[11] We turn next to the second ground raised by learned counsel for the appellant. It was argued that as an agent provocateur, PW6 was not a credible and reliable witness. Learned counsel argued that PW6 did not make any record of his dealing with the appellant and therefore it was unsafe to rely on his uncorroborated evidence.


[12] We found no merit in the argument. It is true that as an agent provocateur, PW6 had played a very active role and participated in the plan in the entrapment process set up by the police leading to the arrest of the appellant and the seizure of the cannabis. In this regard, section 40A(1) of the DDA provides that no agent provocateur shall be presumed to be unworthy of credit by reason only of his having attempted to abet or abetted the commission of an offence if the attempt to abet or abetment was for the sole purpose of securing evidence against such person. It is an established principle of law that an agent provocateur’s evidence




requires no corroboration and that an accused person can be convicted on the uncorroborated evidence of the agent provocateur if the court accepts the truth of the evidence (see: Wan Mohd Azman Hassan v PP [2010] 4 CLJ 529, Wan Yurillhami bin Wan Yaacob & Anor v PP [2010] 1 CLJ 17 and Namasiyiam Doraisamy v PP & other cases [1987] CLJ (Rep) 241). The provisions of section 40A(1) of the DDA provides for the presumption of creditworthiness of PW6. There is therefore no requirement for the evidence of PW6 to be corroborated.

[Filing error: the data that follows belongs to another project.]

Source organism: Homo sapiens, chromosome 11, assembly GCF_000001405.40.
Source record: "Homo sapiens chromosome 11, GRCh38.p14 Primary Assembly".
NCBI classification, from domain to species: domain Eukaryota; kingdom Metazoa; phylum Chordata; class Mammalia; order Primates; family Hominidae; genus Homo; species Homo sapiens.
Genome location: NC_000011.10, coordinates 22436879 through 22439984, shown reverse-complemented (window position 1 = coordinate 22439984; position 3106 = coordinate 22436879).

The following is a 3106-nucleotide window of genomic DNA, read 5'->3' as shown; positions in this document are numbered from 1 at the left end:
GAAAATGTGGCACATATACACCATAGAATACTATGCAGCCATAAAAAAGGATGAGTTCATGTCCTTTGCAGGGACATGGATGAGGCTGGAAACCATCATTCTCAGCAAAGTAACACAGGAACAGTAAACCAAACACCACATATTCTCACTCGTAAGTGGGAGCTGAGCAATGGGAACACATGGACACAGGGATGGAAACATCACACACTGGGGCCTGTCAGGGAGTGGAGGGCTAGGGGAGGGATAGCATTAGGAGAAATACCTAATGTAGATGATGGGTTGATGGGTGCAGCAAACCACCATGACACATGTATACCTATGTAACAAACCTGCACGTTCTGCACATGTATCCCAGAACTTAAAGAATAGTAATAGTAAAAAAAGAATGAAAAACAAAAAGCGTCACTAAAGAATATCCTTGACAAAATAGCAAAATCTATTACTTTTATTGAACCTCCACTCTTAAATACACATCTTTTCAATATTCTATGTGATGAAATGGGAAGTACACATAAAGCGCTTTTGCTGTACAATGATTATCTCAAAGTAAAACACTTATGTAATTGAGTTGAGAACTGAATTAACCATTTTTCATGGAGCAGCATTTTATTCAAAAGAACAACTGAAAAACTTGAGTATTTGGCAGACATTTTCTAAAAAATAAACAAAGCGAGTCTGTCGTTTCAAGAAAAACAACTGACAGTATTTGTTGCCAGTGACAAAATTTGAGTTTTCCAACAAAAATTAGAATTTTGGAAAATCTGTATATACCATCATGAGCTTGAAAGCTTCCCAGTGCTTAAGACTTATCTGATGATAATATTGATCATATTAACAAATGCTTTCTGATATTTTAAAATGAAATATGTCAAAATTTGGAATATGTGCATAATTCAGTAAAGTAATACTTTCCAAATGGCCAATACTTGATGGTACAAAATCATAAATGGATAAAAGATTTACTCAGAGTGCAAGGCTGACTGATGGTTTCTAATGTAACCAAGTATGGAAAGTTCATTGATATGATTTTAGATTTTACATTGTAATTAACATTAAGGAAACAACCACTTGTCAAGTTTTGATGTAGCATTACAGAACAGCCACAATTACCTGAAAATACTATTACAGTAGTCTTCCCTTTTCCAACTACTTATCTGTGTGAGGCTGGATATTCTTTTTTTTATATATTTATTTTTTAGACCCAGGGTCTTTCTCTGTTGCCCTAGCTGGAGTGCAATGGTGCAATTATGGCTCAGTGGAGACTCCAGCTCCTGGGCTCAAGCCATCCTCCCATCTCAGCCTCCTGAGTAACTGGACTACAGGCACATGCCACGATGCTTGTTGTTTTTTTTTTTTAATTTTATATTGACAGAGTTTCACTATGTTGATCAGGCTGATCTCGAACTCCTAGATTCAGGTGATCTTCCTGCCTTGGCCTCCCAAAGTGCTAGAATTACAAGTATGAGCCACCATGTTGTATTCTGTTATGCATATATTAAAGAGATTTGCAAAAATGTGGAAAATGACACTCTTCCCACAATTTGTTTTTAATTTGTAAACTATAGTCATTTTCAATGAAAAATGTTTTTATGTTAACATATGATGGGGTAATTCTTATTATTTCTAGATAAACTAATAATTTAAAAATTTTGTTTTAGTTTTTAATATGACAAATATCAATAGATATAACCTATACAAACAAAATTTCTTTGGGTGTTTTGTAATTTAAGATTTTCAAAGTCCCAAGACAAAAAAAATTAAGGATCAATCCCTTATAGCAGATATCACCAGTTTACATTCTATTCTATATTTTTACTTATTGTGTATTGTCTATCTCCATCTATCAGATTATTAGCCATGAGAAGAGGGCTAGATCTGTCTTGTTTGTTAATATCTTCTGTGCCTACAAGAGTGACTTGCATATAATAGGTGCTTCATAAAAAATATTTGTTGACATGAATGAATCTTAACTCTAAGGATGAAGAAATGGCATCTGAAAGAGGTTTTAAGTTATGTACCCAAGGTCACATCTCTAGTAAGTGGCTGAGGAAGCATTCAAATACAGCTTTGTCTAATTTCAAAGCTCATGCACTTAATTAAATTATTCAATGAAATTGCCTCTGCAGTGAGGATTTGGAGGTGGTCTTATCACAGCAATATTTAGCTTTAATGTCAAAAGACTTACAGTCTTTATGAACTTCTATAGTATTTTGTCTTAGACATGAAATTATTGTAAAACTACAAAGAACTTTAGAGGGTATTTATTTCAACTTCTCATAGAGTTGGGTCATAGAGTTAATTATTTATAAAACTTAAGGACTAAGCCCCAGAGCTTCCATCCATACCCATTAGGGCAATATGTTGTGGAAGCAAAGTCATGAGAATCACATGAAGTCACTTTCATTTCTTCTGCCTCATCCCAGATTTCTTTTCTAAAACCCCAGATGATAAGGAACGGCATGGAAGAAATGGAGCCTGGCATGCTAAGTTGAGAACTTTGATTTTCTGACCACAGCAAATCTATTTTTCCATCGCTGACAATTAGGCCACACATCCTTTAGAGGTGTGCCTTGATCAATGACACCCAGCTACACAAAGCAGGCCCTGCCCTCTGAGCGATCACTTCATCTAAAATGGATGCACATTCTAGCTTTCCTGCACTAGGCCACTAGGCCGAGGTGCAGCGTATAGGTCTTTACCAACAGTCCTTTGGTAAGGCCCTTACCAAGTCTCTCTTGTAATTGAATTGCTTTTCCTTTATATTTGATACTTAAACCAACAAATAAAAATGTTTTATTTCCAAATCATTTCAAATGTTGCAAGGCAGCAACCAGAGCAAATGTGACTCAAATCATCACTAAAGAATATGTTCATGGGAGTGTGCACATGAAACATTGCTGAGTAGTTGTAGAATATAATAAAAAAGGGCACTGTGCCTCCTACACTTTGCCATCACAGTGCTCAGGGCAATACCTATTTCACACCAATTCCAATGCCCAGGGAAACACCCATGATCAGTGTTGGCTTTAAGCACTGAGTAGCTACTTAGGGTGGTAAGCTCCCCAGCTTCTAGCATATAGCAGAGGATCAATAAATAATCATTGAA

[13] Turning now to the third ground, learned counsel for the appellant argued that the learned JC erred in holding that the Malay man (the informer’s friend who drove the car) was also an informer. Learned counsel argued that this individual had played an active role in this case; the appellant might not have been arrested without his involvement. On the facts and in all the circumstances of this particular case, we found that the Malay man did not play an active role in the operation which led to the arrest of the appellant. There was no evidence that he had done anything apart from being present and drove the Perodua Kancil car. More importantly, he was not involved in the negotiation for the sale of the impugned cannabis. There was also no evidence that he had custody and




control of the incriminating exhibits. It cannot be said therefore that he was a particeps criminis. We found no merit in the arguments of learned counsel under this head of complaint.